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Copyright (c) 2012 New York University School of Law
Tax Law Review

SYMPOSIUM ON INTERNATIONAL TAXATION AND COMPETITIVENESS: Comparative Perspective on the U.S. Controlled Foreign Corporation Rules

Spring, 2012

New York University Tax Law Review

65 Tax L. Rev. 473




I. Introduction
The purpose of this Article is to provide a comparative perspective on the U.S. subpart F rules by examining the CFC rules of selected countries. The Article might be subtitled, "What, if anything, can the United States learn from the experiences of other countries with CFC rules?" The Article is based on the two panels dealing with controlled foreign corporation ("CFC") rules held during a Conference on International Taxation and Competitiveness sponsored by the American Tax Policy Institute. Some of the panelists produced a brief paper describing the CFC rules of their countries. 1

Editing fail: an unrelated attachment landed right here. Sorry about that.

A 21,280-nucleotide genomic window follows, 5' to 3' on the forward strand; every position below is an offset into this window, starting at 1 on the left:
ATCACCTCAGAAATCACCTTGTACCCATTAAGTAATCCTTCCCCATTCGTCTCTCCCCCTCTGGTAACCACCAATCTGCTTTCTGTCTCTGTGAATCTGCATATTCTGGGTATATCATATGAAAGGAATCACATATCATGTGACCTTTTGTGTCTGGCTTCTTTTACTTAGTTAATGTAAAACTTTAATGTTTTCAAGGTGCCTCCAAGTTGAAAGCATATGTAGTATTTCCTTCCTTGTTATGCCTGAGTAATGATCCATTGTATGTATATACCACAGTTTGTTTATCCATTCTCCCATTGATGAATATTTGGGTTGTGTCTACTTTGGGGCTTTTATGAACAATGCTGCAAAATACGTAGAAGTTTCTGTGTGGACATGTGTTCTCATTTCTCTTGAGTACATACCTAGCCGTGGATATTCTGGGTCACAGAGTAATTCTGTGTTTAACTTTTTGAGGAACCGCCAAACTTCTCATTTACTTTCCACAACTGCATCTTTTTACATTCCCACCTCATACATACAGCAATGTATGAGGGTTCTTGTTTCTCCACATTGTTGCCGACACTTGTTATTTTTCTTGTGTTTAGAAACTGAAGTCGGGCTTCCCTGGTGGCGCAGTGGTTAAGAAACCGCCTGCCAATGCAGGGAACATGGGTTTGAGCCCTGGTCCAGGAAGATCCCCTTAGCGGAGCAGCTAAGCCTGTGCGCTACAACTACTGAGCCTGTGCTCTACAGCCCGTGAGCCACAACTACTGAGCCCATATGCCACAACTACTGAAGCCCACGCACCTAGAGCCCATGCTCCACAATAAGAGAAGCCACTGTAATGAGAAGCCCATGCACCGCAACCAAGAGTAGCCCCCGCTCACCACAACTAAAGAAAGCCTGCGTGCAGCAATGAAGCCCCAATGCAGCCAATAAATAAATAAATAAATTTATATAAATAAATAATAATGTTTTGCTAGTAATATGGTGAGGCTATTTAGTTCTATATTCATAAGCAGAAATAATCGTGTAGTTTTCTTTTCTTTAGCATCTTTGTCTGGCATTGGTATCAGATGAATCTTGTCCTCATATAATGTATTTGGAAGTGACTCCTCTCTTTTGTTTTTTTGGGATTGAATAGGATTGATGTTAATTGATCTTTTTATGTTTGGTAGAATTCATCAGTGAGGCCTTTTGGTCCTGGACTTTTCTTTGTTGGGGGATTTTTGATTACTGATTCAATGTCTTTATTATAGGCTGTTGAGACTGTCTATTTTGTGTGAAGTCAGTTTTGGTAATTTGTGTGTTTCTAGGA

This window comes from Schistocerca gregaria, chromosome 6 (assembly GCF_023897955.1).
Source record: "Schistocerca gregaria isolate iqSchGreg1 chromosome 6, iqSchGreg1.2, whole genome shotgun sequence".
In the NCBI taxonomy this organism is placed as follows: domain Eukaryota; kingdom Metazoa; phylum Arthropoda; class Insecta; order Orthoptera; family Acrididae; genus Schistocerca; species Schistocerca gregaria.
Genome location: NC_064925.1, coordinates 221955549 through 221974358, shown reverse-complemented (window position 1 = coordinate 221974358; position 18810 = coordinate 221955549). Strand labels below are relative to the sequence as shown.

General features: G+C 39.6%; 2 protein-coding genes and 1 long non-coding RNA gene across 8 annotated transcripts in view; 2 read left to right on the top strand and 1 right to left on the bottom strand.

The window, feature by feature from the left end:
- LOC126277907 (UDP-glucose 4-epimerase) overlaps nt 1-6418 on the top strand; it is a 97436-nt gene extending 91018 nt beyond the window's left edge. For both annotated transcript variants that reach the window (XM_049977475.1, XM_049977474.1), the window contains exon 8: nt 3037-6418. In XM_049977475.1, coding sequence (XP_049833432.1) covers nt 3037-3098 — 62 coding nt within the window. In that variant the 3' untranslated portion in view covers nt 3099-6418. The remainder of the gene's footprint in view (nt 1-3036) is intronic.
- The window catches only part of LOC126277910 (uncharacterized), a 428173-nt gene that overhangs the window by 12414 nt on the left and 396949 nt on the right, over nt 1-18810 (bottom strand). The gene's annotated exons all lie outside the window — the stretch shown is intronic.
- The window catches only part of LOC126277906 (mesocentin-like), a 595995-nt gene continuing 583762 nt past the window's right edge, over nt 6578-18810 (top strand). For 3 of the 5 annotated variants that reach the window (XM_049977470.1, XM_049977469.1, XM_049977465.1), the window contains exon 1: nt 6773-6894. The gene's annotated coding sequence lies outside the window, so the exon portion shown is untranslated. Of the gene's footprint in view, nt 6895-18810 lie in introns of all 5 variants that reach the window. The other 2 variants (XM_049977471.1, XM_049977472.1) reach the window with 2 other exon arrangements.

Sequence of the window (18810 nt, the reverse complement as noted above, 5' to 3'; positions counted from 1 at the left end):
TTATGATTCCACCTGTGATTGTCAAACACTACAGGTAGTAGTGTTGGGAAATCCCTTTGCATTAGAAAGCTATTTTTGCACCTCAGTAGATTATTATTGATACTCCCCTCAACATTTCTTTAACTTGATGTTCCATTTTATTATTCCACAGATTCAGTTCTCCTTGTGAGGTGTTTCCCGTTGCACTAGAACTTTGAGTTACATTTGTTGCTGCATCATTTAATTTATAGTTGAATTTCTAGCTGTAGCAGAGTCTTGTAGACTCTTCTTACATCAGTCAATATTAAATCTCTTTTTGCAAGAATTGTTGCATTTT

For many years, claims have been made that U.S. multinationals are at a significant competitive disadvantage compared to many foreign-based multinationals because the U.S. subpart F rules are broader and harsher than the CFC rules of other capital-exporting countries. 2 The analysis in the Article suggests that these claims are unfounded.

At the outset, it is important to register a cautionary note about this comparative analysis. Readers should be skeptical about drawing conclusions from any comparison of discrete aspects of countries' tax systems. Pieces of a tax system can be properly assessed only in the context of the system as a whole. That said, CFC rules are more suitable for comparative analysis than many other types of rules because in all countries CFC rules have the same fundamental purpose and structure. 3

The comparative analysis of the CFC rules of the nine countries examined here is made more difficult because several of ...
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